But the most surprising claims, are that Benjamin Blackwell’s grave site, as well as the plantation house foundation, is infested and swarming with large rattle snakes and swarms of big red wasps. Mississippi red wasps have an extremely painful sting and to those who have sensitivity to them, they can be deadly, especially in large numbers. Most people caught off guard by a timber rattler, never make it out of the woods. Alive that is.
The Blackwell Plantation was abandoned after the burning of the main house. The barely visible chimney, is now held tight, in the grips of Kudzu and ivy vines. The foundation of the big house is hardly recognizable. Curiosity seekers, teenagers and hikers have attempted to explore the ruins of Blackwell’s Plantation House, but none have ever stayed long. The ruins are said to be infested with rattle snakes. No one with any sense at all, regardless of their hill country survival skills, would be foolish enough to take on a hot breeding nest of angry timber rattlers.
A group of modern-day paranormal investigators, tried to explore the old site recently, and one of them came out of the woods with his life hanging in the balance. The photographer had to be air lifted to the trauma center for rattlesnake venom, after he was bitten on the leg while attempting to photograph the ruins of Blackwell Plantation. Mysteriously, there was nothing on his roll of film, even though all of his frames had been shot.
Numerous claims of mysterious fire lights, tall lurking black shadows, apparitions of a large man with a shovel, thick smoke from unknown sources and mysterious mists, the smell of wood and flesh burning. They have all been reported over the years at the plantation site. The land has never been lived on again. It is now owned by the state’s national park service. All attempts to develop the land have failed. Visitors are always cautioned to avoid the area as being unsafe and extremely dangerous, due to the infestation of rattlesnakes and red wasps. Don’t count on a cell phone for help. There are no signals in these hills, only the echos of a black buzzards scream.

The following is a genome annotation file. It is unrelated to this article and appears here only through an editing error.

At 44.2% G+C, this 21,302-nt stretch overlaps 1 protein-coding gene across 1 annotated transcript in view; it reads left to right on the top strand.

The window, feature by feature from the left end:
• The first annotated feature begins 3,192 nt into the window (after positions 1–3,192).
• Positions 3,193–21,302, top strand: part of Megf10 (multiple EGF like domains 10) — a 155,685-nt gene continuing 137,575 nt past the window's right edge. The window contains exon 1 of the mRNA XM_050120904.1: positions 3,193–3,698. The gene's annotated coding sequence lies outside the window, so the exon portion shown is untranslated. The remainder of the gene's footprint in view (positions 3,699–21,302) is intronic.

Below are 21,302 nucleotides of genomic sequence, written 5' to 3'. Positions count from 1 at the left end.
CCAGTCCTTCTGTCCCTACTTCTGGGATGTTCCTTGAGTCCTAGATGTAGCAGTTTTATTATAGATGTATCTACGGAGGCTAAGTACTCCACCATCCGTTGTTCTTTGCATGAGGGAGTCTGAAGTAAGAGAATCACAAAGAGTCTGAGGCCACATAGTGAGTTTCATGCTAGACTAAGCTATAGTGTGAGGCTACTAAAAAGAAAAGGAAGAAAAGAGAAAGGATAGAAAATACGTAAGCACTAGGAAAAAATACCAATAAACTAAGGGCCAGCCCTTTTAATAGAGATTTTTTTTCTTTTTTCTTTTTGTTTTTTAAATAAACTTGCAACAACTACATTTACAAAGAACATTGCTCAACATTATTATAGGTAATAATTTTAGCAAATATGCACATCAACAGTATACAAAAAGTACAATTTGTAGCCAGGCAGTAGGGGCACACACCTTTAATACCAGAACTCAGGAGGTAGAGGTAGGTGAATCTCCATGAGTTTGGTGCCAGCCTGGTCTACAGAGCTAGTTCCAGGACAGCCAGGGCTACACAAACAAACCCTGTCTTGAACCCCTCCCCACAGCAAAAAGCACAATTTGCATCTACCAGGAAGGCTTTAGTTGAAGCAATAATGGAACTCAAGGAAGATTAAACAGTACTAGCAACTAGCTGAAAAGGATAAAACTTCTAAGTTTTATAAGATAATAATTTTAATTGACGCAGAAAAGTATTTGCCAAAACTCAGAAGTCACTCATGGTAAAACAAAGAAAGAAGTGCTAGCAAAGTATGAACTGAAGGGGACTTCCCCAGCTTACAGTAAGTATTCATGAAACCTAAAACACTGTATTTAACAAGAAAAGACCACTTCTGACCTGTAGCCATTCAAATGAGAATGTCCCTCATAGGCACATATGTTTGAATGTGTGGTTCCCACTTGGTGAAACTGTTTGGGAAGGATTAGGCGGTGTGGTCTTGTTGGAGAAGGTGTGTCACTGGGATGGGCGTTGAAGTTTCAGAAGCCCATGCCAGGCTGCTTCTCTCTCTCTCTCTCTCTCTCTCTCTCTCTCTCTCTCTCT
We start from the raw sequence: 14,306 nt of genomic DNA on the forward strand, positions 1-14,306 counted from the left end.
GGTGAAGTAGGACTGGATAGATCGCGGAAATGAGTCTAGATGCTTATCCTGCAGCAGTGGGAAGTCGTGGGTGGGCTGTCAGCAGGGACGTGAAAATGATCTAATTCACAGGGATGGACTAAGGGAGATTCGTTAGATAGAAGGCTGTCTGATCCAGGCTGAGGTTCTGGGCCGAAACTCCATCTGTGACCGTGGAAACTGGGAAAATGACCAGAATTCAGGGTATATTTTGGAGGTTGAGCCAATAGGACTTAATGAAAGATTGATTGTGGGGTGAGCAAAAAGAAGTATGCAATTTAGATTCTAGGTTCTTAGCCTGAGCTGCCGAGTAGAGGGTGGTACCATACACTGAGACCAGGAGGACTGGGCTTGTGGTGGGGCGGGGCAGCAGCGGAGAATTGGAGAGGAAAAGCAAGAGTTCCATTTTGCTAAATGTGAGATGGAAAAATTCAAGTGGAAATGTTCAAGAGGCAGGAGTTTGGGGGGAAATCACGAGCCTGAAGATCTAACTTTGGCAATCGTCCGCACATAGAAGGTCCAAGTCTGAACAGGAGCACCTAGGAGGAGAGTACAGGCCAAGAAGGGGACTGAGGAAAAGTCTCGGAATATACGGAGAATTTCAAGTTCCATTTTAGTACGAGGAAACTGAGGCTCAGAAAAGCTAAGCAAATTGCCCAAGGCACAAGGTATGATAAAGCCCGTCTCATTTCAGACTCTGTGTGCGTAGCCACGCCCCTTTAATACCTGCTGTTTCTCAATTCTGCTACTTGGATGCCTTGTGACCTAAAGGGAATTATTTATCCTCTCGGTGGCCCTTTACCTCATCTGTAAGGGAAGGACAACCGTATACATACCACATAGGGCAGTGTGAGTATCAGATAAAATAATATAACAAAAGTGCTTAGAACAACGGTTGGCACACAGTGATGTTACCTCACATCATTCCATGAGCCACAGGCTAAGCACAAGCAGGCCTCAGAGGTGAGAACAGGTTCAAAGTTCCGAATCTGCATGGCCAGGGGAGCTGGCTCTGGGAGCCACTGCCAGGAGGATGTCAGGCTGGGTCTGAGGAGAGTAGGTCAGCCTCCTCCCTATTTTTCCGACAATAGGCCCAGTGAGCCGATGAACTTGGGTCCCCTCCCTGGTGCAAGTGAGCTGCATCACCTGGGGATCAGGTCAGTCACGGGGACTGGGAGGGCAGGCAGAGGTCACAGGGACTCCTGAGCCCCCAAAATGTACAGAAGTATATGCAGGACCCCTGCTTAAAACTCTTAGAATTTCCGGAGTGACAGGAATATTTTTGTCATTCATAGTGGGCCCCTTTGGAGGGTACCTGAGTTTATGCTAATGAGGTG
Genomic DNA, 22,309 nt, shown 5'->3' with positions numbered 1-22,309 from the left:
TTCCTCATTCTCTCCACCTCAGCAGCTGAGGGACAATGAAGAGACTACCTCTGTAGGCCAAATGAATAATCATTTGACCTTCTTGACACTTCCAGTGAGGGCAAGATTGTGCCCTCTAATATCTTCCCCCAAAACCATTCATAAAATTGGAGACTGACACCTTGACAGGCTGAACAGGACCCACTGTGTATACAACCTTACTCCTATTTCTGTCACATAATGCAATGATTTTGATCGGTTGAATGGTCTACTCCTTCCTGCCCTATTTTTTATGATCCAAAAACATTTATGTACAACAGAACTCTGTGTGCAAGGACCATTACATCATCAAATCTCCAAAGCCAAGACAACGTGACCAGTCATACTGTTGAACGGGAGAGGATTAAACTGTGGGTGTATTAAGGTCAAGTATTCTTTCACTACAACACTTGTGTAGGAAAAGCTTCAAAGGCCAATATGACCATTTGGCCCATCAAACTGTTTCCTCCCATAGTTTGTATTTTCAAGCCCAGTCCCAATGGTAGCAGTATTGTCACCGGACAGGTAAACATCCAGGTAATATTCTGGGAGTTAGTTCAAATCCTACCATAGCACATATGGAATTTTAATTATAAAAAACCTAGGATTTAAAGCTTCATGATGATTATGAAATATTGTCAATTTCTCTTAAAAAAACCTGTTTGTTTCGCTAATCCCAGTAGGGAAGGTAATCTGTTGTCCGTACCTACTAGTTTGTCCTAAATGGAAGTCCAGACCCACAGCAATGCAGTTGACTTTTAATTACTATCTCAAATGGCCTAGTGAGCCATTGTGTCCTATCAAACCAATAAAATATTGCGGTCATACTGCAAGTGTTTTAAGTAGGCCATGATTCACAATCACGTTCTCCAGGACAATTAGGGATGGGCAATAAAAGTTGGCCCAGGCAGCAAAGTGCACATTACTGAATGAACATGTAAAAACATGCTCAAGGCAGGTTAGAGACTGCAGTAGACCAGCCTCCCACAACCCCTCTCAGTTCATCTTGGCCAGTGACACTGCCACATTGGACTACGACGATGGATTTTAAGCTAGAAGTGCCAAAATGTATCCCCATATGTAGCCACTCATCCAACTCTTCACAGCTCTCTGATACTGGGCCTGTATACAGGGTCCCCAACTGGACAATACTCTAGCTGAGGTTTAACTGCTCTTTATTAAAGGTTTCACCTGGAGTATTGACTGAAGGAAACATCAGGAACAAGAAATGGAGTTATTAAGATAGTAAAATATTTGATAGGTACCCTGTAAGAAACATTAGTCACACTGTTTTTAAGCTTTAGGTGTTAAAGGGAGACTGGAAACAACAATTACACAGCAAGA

The land sits vacant, said “to be cursed” by Mammie Faye and haunted by the tormented spirits of Benjamin Blackwell and his family. It is believed that Martha searches the charred ruins of the house whispering for her son Billy, in her desperation to say goodbye to him. Mammie Faye’s whispers can still be heard near the ruins of the plantation house. That the smell of whiskey, cigars and burnt flesh can be caught on a passing breeze near the charred ruins. That Billy Blackwell, still draws pictures near the Blackwell Plantation Creek.
But the most feared encounter of all for those who are brave enough to venture onto the Blackwell Rd and Plantation, is to run into the ghost of Benjamin Blackwell, the meanest man who ever lived in the Hill Country.
May the curious outsider beware! They say that behind every good legend story, there is a hint of truth in it somewhere. Explore The Legend of Benjamin Blackwell, at your own peril. You never know when the curses of a ghost legend, will turn out to be real.
Note from the Author:
The Legend of Benjamin Blackwell, is just that. A Legend. It was inspired by a rumored, Mississippi back road in the Hill Country where I live. The actual location is rumored to be haunted by an angry farmer on a black horse. But this fictional story has been dramatized and exaggerated, mixed up and made up for storytelling effect. The location, character names and claims of activity are purely fictional and any similarities with actual places, persons or events in Mississippi, or anywhere else, are purely coincidental and unintentional. The only part of this story that is known to be true and factual, is that the location, that this story was inspired by, is indeed rumored to be haunted by a dark spirit, riding a tall, black horse. The cursed home site is indeed, in ashes. It’s foundation is absolutely, infested with rattlesnakes and angry, red wasps! The rumored, haunted road thru the Hills, is definitely crawling with rattlesnakes. I will never tell anyone of its true location. It will be to my dying day, a deadly secret.